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English definition of “lead”

lead

verb  /lid/ (past tense and past participle led  /led/) us  

lead verb (CONTROL)

[T] to manage or control a group of people; to be the person who makes decisions that other people choose to follow or obey: Her sister is leading an effort to change this law. I’ve asked George to lead the discussion.

lead verb (SHOW WAY)

[I/T] to show the way to someone or something, esp. by going first: [T] She led the children along the path out of the forest. [T] That research group leads the way in the development of new software. [T] Just follow the signs and they will lead you to the exit. [I/T] If something such as a road or sign leads somewhere, it goes toward something else or shows you how to get to a particular place: [I] A flight of narrow stairs leads to the kitchen.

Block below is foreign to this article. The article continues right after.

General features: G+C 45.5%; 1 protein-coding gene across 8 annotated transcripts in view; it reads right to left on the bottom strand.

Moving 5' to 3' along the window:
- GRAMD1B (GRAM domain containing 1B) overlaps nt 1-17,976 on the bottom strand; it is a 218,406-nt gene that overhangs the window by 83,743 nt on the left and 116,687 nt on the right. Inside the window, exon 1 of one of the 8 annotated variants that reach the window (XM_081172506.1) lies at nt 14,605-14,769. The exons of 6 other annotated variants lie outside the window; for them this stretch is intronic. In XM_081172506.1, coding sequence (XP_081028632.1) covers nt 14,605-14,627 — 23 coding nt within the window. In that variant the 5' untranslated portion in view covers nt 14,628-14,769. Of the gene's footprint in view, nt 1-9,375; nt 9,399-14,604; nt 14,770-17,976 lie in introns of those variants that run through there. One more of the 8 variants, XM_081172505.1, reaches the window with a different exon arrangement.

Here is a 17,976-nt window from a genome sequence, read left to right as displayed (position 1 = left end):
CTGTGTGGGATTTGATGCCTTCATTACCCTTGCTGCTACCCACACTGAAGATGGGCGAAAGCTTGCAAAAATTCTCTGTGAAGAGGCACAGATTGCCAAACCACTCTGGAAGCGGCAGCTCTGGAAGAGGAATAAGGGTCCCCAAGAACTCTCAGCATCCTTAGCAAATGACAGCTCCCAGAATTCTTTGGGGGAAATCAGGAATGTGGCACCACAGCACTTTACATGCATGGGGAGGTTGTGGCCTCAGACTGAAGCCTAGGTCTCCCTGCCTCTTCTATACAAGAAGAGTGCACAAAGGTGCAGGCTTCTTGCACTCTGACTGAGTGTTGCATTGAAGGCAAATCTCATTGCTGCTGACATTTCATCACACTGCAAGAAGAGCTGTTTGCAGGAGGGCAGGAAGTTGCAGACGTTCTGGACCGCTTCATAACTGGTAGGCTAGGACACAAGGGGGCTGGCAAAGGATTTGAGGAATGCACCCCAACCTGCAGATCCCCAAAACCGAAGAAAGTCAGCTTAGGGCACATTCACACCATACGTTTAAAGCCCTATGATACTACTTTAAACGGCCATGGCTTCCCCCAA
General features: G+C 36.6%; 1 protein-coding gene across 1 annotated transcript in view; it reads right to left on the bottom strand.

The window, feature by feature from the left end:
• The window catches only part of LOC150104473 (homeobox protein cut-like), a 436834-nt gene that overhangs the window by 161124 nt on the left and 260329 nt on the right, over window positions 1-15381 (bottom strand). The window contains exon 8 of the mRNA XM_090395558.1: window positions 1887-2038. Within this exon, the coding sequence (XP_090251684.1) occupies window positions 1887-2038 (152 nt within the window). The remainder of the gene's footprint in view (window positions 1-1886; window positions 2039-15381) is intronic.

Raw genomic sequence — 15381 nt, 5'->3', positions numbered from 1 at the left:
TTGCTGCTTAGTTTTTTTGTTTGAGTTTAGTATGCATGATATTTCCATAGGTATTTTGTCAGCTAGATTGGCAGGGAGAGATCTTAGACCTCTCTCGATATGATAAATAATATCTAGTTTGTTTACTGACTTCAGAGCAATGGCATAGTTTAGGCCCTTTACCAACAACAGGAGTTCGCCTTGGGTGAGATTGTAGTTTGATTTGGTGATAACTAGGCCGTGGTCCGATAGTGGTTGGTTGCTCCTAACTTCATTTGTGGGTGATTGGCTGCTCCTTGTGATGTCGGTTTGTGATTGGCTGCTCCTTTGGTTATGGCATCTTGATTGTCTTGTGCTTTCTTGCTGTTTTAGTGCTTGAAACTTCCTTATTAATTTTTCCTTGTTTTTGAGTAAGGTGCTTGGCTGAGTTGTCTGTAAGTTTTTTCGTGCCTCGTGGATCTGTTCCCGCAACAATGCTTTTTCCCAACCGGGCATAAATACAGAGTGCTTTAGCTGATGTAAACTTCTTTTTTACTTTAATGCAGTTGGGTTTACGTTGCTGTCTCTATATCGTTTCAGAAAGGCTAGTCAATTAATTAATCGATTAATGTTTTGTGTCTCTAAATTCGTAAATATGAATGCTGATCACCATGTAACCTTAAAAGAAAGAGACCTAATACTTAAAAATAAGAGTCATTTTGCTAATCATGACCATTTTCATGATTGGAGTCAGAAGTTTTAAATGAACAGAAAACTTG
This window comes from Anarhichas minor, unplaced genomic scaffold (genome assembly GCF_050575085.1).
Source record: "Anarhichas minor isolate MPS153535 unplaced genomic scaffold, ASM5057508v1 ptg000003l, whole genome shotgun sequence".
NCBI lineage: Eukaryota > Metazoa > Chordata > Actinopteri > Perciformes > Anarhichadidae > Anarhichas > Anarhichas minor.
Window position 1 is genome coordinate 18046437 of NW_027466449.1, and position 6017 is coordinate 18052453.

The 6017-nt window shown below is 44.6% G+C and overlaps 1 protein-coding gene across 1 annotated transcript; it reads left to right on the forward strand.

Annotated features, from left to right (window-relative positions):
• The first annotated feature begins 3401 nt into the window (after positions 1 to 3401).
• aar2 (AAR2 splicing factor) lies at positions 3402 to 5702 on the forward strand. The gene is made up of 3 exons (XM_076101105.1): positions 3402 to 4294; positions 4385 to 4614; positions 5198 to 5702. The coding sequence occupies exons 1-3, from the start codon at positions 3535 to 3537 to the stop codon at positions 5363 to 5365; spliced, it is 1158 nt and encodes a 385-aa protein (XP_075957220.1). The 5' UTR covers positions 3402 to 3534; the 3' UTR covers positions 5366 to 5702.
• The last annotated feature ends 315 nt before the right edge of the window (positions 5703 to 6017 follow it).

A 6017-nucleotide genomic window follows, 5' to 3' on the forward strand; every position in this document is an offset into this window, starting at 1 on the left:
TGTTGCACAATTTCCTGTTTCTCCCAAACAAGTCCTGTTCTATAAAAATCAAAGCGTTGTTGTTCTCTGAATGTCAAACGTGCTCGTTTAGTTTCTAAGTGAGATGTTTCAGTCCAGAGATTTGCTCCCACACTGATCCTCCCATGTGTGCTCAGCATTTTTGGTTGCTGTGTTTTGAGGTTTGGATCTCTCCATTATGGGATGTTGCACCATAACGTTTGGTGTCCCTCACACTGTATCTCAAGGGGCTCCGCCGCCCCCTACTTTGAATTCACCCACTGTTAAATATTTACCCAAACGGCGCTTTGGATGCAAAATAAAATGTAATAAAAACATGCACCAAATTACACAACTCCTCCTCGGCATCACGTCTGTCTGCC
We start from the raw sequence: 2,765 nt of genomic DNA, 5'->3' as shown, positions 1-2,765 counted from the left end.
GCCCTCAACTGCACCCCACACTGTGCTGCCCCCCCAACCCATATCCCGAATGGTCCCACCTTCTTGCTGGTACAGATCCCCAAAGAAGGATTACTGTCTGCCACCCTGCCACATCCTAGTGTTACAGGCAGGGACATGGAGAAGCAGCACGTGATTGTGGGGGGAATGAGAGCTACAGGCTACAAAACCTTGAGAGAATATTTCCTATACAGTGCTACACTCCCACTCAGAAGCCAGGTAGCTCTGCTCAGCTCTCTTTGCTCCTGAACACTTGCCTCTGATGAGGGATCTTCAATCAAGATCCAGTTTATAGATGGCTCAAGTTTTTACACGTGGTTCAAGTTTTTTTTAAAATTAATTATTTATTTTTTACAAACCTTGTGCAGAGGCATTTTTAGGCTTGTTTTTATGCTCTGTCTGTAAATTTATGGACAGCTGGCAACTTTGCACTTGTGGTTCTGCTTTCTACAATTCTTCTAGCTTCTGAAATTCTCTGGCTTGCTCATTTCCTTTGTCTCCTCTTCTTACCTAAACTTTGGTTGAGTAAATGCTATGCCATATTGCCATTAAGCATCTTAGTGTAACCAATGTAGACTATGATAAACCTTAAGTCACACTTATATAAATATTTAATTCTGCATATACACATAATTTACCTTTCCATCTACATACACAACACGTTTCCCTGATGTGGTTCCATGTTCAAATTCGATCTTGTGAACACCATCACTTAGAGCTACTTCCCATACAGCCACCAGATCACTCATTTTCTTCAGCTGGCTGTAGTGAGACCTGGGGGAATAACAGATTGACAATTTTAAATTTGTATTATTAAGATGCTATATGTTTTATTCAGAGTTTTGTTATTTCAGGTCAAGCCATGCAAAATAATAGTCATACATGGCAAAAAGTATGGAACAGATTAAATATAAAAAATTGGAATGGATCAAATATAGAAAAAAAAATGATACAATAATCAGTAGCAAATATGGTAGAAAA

lead verb (CAUSE)

[I/T] to prepare the way for something to happen; cause: [I] Ten years of scientific research led to the development of the new drug. [T] Discussions with lawyers led him to believe that the company would not sue him.

lead verb (BE FIRST)

[I/T] (esp. in sports or other competitions) to be in front, be first, or be winning: [I/T] With only three minutes to go in the football game, New Orleans led (Dallas), 24 to 21.

lead verb (LIVE)

[T] to live a particular type of life: She retired to Florida and still leads a busy life.

lead

noun  /lid/ us  

lead noun (ANIMAL)

[C] a leash

lead noun (BE FIRST)

[U] A lead is also the amount or distance by which someone is in front: After five games, she was still ahead by a point in the chess tournament, but her lead was shrinking.

lead noun (SHOW WAY)

[C] a piece of information that allows a discovery to be made or a solution to be found: The lead the detectives were following led to several arrests.
(Definition of lead verb, noun from the Cambridge Academic Content Dictionary © Cambridge University Press)
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